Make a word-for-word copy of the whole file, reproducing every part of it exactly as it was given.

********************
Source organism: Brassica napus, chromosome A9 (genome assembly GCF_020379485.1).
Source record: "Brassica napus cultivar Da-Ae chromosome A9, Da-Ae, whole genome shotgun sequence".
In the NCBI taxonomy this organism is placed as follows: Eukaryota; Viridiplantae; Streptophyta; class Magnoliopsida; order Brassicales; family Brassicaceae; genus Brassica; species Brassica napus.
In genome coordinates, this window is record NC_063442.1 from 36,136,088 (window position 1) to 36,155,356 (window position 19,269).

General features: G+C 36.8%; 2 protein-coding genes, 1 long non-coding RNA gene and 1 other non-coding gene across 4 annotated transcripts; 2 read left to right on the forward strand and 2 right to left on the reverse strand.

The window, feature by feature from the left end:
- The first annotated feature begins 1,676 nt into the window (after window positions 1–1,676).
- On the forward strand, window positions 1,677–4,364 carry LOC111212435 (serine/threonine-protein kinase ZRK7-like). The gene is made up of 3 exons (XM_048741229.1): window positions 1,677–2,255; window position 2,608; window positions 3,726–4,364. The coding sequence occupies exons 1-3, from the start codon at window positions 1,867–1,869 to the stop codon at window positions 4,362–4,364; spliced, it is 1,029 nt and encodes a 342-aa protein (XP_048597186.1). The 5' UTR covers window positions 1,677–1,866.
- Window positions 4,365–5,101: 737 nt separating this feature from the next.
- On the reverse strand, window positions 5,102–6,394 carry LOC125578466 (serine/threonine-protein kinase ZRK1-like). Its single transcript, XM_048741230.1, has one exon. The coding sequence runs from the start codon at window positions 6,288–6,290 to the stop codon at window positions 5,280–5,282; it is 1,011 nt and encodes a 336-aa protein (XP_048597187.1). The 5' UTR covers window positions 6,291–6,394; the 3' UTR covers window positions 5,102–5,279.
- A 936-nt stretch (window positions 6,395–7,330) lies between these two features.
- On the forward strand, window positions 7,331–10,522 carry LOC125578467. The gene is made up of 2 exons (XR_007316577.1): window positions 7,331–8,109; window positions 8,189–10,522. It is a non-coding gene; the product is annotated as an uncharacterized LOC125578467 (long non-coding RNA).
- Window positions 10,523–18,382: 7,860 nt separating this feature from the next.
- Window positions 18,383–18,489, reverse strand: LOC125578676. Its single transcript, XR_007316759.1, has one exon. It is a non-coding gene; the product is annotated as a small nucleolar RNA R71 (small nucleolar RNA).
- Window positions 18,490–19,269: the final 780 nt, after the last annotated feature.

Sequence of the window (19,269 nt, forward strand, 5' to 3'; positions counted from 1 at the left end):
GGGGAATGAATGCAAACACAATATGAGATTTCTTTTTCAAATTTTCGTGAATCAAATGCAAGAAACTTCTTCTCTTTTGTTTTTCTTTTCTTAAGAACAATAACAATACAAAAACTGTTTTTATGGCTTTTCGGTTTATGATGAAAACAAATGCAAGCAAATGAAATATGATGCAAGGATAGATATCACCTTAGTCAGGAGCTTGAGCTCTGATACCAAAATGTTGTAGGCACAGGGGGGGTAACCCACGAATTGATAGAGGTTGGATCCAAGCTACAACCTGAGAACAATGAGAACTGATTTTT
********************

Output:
Source organism: Brassica napus, chromosome A9 (genome assembly GCF_020379485.1).
Source record: "Brassica napus cultivar Da-Ae chromosome A9, Da-Ae, whole genome shotgun sequence".
In the NCBI taxonomy this organism is placed as follows: Eukaryota; Viridiplantae; Streptophyta; class Magnoliopsida; order Brassicales; family Brassicaceae; genus Brassica; species Brassica napus.
In genome coordinates, this window is record NC_063442.1 from 36,136,088 (window position 1) to 36,155,356 (window position 19,269).

General features: G+C 36.8%; 2 protein-coding genes, 1 long non-coding RNA gene and 1 other non-coding gene across 4 annotated transcripts; 2 read left to right on the forward strand and 2 right to left on the reverse strand.

The window, feature by feature from the left end:
- The first annotated feature begins 1,676 nt into the window (after window positions 1–1,676).
- On the forward strand, window positions 1,677–4,364 carry LOC111212435 (serine/threonine-protein kinase ZRK7-like). The gene is made up of 3 exons (XM_048741229.1): window positions 1,677–2,255; window position 2,608; window positions 3,726–4,364. The coding sequence occupies exons 1-3, from the start codon at window positions 1,867–1,869 to the stop codon at window positions 4,362–4,364; spliced, it is 1,029 nt and encodes a 342-aa protein (XP_048597186.1). The 5' UTR covers window positions 1,677–1,866.
- Window positions 4,365–5,101: 737 nt separating this feature from the next.
- On the reverse strand, window positions 5,102–6,394 carry LOC125578466 (serine/threonine-protein kinase ZRK1-like). Its single transcript, XM_048741230.1, has one exon. The coding sequence runs from the start codon at window positions 6,288–6,290 to the stop codon at window positions 5,280–5,282; it is 1,011 nt and encodes a 336-aa protein (XP_048597187.1). The 5' UTR covers window positions 6,291–6,394; the 3' UTR covers window positions 5,102–5,279.
- A 936-nt stretch (window positions 6,395–7,330) lies between these two features.
- On the forward strand, window positions 7,331–10,522 carry LOC125578467. The gene is made up of 2 exons (XR_007316577.1): window positions 7,331–8,109; window positions 8,189–10,522. It is a non-coding gene; the product is annotated as an uncharacterized LOC125578467 (long non-coding RNA).
- Window positions 10,523–18,382: 7,860 nt separating this feature from the next.
- Window positions 18,383–18,489, reverse strand: LOC125578676. Its single transcript, XR_007316759.1, has one exon. It is a non-coding gene; the product is annotated as a small nucleolar RNA R71 (small nucleolar RNA).
- Window positions 18,490–19,269: the final 780 nt, after the last annotated feature.

Sequence of the window (19,269 nt, forward strand, 5' to 3'; positions counted from 1 at the left end):
GGGGAATGAATGCAAACACAATATGAGATTTCTTTTTCAAATTTTCGTGAATCAAATGCAAGAAACTTCTTCTCTTTTGTTTTTCTTTTCTTAAGAACAATAACAATACAAAAACTGTTTTTATGGCTTTTCGGTTTATGATGAAAACAAATGCAAGCAAATGAAATATGATGCAAGGATAGATATCACCTTAGTCAGGAGCTTGAGCTCTGATACCAAAATGTTGTAGGCACAGGGGGGGTAACCCACGAATTGATAGAGGTTGGATCCAAGCTACAACCTGAGAACAATGAGAACTGATTTTT